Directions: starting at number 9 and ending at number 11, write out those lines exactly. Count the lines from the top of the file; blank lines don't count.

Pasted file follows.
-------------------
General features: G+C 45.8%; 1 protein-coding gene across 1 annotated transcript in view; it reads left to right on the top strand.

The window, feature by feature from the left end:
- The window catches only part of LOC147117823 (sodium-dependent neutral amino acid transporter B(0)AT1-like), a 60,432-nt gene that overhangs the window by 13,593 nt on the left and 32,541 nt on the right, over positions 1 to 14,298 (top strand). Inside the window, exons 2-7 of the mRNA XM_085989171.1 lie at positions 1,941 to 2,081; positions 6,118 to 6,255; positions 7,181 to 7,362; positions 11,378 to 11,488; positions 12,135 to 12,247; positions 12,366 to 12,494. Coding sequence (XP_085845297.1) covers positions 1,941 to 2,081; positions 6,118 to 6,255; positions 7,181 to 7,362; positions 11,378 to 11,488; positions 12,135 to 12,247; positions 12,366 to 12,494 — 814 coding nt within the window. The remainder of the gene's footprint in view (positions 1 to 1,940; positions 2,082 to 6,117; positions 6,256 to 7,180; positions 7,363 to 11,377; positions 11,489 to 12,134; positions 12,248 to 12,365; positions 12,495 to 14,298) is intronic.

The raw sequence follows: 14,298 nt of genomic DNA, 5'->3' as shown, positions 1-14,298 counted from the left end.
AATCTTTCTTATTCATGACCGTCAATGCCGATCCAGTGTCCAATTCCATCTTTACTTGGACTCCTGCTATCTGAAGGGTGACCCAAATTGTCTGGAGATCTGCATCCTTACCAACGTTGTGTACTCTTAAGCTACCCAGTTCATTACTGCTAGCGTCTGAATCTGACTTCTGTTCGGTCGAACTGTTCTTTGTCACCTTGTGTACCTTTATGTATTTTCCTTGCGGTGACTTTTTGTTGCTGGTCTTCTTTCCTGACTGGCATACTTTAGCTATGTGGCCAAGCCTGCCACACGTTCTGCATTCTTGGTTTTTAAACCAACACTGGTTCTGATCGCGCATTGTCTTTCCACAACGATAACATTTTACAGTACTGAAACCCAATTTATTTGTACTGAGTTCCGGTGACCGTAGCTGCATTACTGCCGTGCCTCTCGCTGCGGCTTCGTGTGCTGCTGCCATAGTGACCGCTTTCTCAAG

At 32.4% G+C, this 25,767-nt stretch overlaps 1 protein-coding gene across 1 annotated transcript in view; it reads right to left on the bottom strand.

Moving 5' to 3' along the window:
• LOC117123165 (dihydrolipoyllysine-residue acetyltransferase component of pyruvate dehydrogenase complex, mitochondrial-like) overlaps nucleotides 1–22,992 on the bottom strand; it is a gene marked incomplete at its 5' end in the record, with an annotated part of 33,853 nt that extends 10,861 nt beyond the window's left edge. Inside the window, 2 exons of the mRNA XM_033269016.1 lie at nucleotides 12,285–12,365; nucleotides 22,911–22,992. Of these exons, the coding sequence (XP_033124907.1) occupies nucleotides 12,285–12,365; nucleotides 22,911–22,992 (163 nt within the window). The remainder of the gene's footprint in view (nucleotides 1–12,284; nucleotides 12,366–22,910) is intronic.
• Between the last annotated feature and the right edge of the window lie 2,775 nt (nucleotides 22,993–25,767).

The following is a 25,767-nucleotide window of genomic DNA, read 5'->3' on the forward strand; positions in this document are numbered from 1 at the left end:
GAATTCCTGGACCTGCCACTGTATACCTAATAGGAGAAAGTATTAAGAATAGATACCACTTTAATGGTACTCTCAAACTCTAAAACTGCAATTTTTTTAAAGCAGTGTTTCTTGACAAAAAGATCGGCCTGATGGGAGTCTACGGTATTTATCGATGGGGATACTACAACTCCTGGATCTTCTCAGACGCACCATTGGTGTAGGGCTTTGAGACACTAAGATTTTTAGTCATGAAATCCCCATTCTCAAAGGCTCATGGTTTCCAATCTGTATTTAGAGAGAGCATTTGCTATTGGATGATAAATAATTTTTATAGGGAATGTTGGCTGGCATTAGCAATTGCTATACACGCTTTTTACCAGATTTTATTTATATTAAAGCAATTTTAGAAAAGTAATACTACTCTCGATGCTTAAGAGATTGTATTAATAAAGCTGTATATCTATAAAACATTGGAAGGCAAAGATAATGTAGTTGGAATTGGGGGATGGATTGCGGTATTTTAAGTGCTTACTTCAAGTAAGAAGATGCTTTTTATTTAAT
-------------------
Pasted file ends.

• Between the last annotated feature and the right edge of the window lie 2,775 nt (nucleotides 22,993–25,767).

The following is a 25,767-nucleotide window of genomic DNA, read 5'->3' on the forward strand; positions in this document are numbered from 1 at the left end:
GAATTCCTGGACCTGCCACTGTATACCTAATAGGAGAAAGTATTAAGAATAGATACCACTTTAATGGTACTCTCAAACTCTAAAACTGCAATTTTTTTAAAGCAGTGTTTCTTGACAAAAAGATCGGCCTGATGGGAGTCTACGGTATTTATCGATGGGGATACTACAACTCCTGGATCTTCTCAGACGCACCATTGGTGTAGGGCTTTGAGACACTAAGATTTTTAGTCATGAAATCCCCATTCTCAAAGGCTCATGGTTTCCAATCTGTATTTAGAGAGAGCATTTGCTATTGGATGATAAATAATTTTTATAGGGAATGTTGGCTGGCATTAGCAATTGCTATACACGCTTTTTACCAGATTTTATTTATATTAAAGCAATTTTAGAAAAGTAATACTACTCTCGATGCTTAAGAGATTGTATTAATAAAGCTGTATATCTATAAAACATTGGAAGGCAAAGATAATGTAGTTGGAATTGGGGGATGGATTGCGGTATTTTAAGTGCTTACTTCAAGTAAGAAGATGCTTTTTATTTAAT